, NAIROBI, Kenya, May 14 – Chief government pathologist Johanssen Oduor has admitted to conducting postmortem on the wrong bodies in relation to the case of the Pumwani Maternity Hospital missing twins’ saga.
Oduor who appeared before the Senate Health Committee said the bodies he conducted postmortem on were not labeled and were fresh contrary to the hospitals’ report indicating that the twins’ bodies were macerated.
The twins’ parents have accused Pumwani of swapping their babies and claiming the mother had a still birth.
“So in your own opinion you actually did the postmortem on the wrong body?” asked Wilfred Machage.
“Yes, yes, you can say I did postmortem on the wrong bodies,” affirmed Oduor.
The postmortem report tabled by Oduor indicated that the findings were consistent with live birth and the DNA did not match that of the parents and neither did it match that of the alleged twin.
When questioned over why he went ahead to perform the procedure on bodies that were subject to dispute, he said he was not alarmed by the inconsistencies as it was conducted in the presence of two doctors from Pumwani who did not raise an alarm over the contradicting state of the bodies.
“I didn’t know which parties were saying the truth, so I decided to do DNA,”said Oduor.
Johansen told the committee that a postmortem exam was initially scheduled to be performed by another pathologist, Dorothy Njeru but there was no representative from Pumwani Maternity hospital forcing the procedure to be postponed.
He disclosed that the bodies had even been brought out and put on the operation table but were returned to the storage unit following the postponement.
It was this statement that raised the question of whose bodies these were and where were the ones purportedly brought by the Pumwani maternity hospital.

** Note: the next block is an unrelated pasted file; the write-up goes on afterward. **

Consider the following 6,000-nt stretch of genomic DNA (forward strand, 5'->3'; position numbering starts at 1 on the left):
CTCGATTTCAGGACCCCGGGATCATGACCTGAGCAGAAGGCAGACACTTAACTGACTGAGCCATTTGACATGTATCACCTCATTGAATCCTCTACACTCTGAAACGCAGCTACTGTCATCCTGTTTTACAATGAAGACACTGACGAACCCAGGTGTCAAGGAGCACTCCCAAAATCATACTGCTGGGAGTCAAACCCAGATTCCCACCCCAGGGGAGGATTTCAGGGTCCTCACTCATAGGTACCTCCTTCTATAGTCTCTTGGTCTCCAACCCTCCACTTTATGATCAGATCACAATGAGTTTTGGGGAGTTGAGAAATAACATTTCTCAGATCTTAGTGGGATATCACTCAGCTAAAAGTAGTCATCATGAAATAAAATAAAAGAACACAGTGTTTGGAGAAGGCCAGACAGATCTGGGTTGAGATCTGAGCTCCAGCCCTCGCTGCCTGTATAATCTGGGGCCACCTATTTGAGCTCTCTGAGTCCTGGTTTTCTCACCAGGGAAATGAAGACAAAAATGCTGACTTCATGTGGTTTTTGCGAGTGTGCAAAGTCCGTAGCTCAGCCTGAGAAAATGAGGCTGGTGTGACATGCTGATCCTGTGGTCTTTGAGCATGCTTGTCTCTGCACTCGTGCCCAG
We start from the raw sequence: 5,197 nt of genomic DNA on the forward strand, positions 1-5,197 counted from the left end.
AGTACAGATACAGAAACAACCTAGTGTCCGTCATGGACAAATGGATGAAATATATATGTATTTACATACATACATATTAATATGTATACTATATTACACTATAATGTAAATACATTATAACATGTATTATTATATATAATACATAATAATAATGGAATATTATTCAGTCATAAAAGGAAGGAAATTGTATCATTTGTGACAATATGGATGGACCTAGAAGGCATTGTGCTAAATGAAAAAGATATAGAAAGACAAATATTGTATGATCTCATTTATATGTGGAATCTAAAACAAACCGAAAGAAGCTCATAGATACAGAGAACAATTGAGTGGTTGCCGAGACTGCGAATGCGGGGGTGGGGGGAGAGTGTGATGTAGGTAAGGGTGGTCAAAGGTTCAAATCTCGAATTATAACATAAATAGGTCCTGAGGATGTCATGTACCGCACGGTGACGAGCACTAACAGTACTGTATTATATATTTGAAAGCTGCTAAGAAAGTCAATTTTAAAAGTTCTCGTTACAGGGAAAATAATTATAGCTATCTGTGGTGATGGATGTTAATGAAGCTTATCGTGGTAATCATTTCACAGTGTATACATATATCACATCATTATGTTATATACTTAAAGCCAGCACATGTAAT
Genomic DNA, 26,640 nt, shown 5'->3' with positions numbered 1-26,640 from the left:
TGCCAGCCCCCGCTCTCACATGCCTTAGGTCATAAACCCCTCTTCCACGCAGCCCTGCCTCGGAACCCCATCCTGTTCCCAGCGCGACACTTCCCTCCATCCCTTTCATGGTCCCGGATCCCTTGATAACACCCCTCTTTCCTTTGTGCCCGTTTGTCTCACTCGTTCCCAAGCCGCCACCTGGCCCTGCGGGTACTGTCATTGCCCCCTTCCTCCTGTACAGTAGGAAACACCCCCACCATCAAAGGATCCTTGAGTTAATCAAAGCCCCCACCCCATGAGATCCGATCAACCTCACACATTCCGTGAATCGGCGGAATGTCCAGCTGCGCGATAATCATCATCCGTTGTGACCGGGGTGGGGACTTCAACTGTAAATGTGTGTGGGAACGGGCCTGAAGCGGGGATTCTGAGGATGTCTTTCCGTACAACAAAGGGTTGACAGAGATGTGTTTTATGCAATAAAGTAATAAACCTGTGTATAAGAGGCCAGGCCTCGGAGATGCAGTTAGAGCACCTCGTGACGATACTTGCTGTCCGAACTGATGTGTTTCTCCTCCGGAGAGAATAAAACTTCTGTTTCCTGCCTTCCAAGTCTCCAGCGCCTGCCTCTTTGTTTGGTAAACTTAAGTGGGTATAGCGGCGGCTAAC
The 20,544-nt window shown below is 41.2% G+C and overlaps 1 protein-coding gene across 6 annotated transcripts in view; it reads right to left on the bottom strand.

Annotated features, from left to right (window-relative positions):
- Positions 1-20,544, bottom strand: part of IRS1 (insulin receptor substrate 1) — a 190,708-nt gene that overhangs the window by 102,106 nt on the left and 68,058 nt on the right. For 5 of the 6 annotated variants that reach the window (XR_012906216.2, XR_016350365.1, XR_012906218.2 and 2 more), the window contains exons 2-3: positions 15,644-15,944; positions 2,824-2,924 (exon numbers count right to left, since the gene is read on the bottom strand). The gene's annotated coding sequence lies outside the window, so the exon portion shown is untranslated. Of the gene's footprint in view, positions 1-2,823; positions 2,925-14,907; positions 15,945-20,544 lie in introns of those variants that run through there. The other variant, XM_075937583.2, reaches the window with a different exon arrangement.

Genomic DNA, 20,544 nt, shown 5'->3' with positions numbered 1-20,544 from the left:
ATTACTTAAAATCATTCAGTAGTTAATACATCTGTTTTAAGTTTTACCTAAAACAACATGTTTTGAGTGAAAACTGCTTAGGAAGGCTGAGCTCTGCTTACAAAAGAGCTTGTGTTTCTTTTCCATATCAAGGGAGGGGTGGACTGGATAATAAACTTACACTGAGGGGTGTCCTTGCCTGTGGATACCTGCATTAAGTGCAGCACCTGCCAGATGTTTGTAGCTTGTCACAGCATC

In the wake of the revelations, the committee members resolved to summon the morgue attendant at the City mortuary who presented the bodies to the first pathologist who was to conduct the initial postmortem and the Pumwani official who packed the bodies for delivery to the city mortuary.
Also presenting their testimonies were two interns who assisted the mother in delivering the babies.
Jackline Ndung’u told the committee that she delivered the first baby with assistance from a nurse and when they saw that the baby was still born, she rushed to call the doctor leaving the baby with the mother. When she came back, the second baby was born after about three minutes also dead.
Her counterpart Olivia said she was left behind when both the nurse and Ndung’u went to call the doctor because the first baby was macerated (skin peeled off indicating baby could have stayed dead in the stomach for days).
Senator Beth Mugo was taken aback by the fact that the mother who was in the process of delivering the second baby was left alone as both the nurse and the students left to call the doctor, urging the hospital to review its procedure to ensure that at no time would a mother in labour be left without assistance.
The Pumwani maternity medical superintendent Omondi Kumba decried the shortage of staff in the institution which is the largest maternity hospital within the region with over 60 births per day.
He urged the committee to lobby for additional staff to the institution so as to improve service delivery.
An angry Kumba took a swipe at the media for the publication of the goings-on in the hospital saying,” This is an issue of irresponsible journalism and lying thieving parents.”